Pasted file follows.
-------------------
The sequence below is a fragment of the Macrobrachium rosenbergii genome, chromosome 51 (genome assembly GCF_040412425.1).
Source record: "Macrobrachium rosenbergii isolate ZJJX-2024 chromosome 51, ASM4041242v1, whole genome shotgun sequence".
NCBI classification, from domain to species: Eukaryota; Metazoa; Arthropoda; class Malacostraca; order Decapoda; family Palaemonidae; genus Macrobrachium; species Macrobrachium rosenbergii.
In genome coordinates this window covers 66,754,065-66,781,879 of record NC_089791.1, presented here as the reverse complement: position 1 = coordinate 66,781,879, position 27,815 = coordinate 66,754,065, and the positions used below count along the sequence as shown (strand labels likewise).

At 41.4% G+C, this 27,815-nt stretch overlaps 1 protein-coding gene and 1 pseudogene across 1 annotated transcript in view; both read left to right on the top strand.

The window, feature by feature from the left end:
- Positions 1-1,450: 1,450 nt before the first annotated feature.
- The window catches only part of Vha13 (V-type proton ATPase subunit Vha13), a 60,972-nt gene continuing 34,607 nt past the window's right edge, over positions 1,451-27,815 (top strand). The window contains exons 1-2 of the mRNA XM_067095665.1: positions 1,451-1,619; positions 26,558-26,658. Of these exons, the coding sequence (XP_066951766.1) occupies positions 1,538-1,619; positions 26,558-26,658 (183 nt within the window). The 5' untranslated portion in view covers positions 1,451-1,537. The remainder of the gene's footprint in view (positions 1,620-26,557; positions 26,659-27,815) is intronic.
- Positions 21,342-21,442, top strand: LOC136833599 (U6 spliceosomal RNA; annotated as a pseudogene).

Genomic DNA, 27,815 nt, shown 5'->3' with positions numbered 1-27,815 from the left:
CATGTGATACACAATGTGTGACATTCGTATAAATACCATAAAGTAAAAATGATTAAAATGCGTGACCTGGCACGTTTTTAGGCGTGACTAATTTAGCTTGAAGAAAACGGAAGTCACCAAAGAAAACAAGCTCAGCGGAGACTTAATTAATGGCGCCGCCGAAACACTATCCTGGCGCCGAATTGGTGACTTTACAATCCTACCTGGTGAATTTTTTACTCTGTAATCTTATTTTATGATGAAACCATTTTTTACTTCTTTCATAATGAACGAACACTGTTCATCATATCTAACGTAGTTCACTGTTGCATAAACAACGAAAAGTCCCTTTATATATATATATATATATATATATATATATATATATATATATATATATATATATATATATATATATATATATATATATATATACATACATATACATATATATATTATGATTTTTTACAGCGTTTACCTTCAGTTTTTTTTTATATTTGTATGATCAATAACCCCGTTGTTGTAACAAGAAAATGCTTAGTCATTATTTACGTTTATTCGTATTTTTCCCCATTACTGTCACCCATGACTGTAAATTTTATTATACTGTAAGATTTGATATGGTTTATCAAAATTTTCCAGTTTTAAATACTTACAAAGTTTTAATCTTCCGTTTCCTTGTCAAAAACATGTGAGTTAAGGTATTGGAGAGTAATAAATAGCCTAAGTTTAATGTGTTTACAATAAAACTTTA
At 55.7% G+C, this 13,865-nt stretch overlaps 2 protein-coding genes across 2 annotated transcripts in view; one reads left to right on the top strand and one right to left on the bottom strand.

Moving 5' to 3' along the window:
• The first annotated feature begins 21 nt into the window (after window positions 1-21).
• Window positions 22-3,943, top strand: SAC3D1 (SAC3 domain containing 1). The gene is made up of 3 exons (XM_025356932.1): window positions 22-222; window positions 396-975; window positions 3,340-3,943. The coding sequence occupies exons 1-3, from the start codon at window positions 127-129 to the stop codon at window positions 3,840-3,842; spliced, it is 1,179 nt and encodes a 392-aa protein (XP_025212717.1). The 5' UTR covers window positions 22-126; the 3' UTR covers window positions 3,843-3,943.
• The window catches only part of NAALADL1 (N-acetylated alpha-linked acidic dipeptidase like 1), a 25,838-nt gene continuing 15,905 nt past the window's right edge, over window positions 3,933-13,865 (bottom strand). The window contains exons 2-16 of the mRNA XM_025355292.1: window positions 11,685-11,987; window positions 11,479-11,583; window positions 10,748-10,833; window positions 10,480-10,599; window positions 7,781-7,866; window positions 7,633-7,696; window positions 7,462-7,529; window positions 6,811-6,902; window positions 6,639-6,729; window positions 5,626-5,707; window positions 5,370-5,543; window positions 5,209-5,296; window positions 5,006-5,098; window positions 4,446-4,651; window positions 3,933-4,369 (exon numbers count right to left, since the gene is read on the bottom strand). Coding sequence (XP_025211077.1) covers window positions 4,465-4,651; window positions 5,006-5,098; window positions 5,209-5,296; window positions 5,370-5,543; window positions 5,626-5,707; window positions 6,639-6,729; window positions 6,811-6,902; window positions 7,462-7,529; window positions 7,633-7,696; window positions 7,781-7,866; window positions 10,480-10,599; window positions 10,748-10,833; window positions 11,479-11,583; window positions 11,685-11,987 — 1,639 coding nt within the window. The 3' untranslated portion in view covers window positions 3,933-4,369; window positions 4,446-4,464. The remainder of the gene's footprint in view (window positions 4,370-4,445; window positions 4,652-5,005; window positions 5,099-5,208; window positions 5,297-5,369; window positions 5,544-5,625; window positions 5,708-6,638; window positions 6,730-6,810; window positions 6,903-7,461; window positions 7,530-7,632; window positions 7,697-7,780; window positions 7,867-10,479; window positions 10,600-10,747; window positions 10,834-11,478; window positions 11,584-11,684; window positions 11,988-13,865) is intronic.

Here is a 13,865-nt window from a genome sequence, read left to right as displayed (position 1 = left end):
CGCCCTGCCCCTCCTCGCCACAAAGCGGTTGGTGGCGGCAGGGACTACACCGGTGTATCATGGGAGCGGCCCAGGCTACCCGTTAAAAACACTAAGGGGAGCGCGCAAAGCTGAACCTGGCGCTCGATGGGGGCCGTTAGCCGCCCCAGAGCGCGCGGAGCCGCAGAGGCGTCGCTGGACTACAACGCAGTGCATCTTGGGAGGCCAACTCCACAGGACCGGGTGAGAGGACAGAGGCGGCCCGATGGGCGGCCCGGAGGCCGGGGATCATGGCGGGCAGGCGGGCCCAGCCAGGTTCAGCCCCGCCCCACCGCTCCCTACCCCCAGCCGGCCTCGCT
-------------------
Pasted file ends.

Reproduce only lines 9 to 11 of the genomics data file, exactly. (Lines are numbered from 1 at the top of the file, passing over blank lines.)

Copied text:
- Positions 21,342-21,442, top strand: LOC136833599 (U6 spliceosomal RNA; annotated as a pseudogene).

Genomic DNA, 27,815 nt, shown 5'->3' with positions numbered 1-27,815 from the left:
CATGTGATACACAATGTGTGACATTCGTATAAATACCATAAAGTAAAAATGATTAAAATGCGTGACCTGGCACGTTTTTAGGCGTGACTAATTTAGCTTGAAGAAAACGGAAGTCACCAAAGAAAACAAGCTCAGCGGAGACTTAATTAATGGCGCCGCCGAAACACTATCCTGGCGCCGAATTGGTGACTTTACAATCCTACCTGGTGAATTTTTTACTCTGTAATCTTATTTTATGATGAAACCATTTTTTACTTCTTTCATAATGAACGAACACTGTTCATCATATCTAACGTAGTTCACTGTTGCATAAACAACGAAAAGTCCCTTTATATATATATATATATATATATATATATATATATATATATATATATATATATATATATATATATATATATATATATATATATACATACATATACATATATATATTATGATTTTTTACAGCGTTTACCTTCAGTTTTTTTTTATATTTGTATGATCAATAACCCCGTTGTTGTAACAAGAAAATGCTTAGTCATTATTTACGTTTATTCGTATTTTTCCCCATTACTGTCACCCATGACTGTAAATTTTATTATACTGTAAGATTTGATATGGTTTATCAAAATTTTCCAGTTTTAAATACTTACAAAGTTTTAATCTTCCGTTTCCTTGTCAAAAACATGTGAGTTAAGGTATTGGAGAGTAATAAATAGCCTAAGTTTAATGTGTTTACAATAAAACTTTA